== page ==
This is an introductory post that starts the work on our new VCP-DCV Study Guide based on vSphere 8. The main page of the guide is here – VCP8-DCV Study Guide, and you'll find there ALL the chapters based on the latest VMware exam guide blueprint. Most of the work will be done here on this blog, and, in the end, the document will be released as a PDF, like the previous versions.
NOTE: The exam based on vSphere 7.x will be retired the 31. Jan 2024 so you have still plenty of time to study and pass the exam based on vSphere 7.x. Check out our VCP7-DCV Study guide page here.
VMware ESXi Server
Only supported hardware should be used to install VMware ESXi. If you don't, you most likely won't find some components such as NICs, storage controllers, etc, after installation. VMware cannot support ALL the server (or PC) hardware that exists. The VMware hardware compatibility guide (HCL) page is here.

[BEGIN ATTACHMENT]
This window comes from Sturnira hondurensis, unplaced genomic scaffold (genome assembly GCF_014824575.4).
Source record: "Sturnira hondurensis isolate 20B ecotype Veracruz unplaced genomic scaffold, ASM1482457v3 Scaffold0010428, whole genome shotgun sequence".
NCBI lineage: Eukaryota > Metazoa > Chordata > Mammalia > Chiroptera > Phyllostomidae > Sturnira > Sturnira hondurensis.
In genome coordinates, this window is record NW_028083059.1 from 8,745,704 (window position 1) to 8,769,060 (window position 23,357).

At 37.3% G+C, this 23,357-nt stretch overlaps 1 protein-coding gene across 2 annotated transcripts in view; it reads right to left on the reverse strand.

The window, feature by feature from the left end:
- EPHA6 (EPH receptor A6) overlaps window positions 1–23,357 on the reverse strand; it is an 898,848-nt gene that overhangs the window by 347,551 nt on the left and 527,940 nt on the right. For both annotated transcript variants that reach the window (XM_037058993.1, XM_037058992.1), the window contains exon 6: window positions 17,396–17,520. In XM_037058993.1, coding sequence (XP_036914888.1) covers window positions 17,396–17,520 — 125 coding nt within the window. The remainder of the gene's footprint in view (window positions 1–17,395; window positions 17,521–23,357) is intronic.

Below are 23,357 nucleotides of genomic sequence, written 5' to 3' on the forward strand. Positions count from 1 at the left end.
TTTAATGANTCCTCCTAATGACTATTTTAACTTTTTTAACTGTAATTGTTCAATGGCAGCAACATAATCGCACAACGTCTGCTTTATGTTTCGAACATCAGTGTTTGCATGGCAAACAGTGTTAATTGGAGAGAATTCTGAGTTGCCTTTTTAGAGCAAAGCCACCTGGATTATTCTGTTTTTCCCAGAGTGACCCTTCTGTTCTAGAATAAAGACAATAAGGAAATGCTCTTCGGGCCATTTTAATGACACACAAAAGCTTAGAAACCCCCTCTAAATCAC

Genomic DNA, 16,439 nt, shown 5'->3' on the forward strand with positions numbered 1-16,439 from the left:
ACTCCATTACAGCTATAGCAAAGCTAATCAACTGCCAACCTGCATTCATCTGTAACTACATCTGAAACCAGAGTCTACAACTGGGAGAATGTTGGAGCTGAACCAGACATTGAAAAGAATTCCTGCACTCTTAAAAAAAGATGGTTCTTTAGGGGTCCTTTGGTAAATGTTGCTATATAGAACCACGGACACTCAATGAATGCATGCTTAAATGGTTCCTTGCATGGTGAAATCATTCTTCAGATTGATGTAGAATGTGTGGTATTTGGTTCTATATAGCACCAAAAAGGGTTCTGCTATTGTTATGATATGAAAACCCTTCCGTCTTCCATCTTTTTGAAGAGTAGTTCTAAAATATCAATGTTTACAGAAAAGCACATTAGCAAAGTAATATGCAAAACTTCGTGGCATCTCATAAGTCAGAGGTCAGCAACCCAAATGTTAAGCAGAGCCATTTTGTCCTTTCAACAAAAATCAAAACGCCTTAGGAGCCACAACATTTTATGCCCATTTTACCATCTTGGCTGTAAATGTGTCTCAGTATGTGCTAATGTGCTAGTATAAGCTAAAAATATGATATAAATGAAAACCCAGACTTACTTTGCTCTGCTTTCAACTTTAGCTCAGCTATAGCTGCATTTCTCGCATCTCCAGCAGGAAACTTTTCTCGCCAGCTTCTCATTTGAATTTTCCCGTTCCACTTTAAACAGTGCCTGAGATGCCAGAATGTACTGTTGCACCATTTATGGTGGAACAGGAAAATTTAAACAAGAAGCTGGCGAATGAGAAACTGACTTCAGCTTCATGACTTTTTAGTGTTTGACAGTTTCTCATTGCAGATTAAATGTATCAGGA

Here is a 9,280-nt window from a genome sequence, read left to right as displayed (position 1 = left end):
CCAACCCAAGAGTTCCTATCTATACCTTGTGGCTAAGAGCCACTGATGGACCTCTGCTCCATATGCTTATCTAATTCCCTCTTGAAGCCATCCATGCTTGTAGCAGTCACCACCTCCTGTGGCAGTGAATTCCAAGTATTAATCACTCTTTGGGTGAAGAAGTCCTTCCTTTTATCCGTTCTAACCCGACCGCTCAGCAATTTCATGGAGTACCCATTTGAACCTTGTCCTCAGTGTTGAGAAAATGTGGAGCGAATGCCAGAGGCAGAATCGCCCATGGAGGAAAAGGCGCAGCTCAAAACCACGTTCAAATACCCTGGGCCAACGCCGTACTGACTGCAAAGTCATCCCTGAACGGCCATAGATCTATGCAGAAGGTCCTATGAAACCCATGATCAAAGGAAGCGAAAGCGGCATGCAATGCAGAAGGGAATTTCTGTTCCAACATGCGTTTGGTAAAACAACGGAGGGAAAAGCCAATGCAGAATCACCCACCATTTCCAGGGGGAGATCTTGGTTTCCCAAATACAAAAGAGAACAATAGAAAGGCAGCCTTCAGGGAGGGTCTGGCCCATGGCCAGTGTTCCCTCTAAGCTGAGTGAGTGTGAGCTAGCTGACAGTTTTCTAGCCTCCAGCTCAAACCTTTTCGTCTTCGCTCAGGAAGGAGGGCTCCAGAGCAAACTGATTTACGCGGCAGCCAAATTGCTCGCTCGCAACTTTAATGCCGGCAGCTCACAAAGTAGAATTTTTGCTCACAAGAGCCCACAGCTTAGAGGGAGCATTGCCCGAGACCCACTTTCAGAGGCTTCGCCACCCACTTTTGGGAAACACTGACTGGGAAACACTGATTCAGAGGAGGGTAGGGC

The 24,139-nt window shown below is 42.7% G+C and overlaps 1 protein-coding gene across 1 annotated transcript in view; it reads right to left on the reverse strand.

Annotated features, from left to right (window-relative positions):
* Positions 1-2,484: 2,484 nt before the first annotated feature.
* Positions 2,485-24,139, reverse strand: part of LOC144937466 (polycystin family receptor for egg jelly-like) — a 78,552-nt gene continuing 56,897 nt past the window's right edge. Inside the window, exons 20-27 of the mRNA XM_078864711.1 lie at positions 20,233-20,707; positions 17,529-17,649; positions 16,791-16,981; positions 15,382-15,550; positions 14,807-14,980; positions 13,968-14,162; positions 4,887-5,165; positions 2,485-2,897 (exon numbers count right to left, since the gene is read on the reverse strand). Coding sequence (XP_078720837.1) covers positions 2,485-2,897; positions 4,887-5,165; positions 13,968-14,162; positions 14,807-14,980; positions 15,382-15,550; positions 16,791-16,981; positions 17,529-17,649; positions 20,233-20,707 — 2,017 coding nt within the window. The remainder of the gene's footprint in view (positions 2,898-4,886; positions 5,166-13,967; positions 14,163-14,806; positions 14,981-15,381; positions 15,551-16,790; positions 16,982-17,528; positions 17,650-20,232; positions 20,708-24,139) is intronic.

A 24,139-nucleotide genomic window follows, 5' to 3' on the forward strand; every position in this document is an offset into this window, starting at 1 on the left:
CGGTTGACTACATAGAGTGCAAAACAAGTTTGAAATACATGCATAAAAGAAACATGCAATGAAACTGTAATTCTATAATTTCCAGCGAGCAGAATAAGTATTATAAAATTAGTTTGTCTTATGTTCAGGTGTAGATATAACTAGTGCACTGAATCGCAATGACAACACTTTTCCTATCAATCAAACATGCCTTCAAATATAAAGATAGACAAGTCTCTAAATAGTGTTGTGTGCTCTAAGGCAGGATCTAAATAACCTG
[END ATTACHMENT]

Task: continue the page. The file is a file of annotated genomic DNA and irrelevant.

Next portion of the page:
Supported server platform. For a list of supported platforms, see the VMware Compatibility Guide at http://www.vmware.com/resources/compatibility.
- ESXi 8.0 requires a host with at least two CPU cores.
- ESXi 8.0 supports a broad range of multi-core of 64-bit x86 processors. For a complete list of supported processors, see the VMware compatibility guide at http://www.vmware.com/resources/compatibility.
- ESXi 8.0 requires the NX/XD bit to be enabled for the CPU in the BIOS.
- ESXi 8.0 requires a minimum of 8 GB of physical RAM. Provide at least 12 GB of RAM to run virtual machines in typical production environments.
- To support 64-bit virtual machines, support for hardware virtualization (Intel VT-x or AMD RVI) must be enabled on x64 CPUs.
- One or more Gigabit or faster Ethernet controllers. For a list of supported network adapter models, see the VMware Compatibility Guide at http://www.vmware.com/resources/compatibility.
- ESXi 8.0 requires a boot disk of at least 32 GB of persistent storage such as HDD, SSD, or NVMe. A boot device must not be shared between ESXi hosts.
SCSI disk or a local, non-network, RAID LUN with unpartitioned space for the virtual machines.
- For Serial ATA (SATA), a disk connected through supported SAS controllers or supported on-board SATA controllers. SATA disks are considered remote, not local. These disks are not used as a scratch partition by default because they are seen as remote.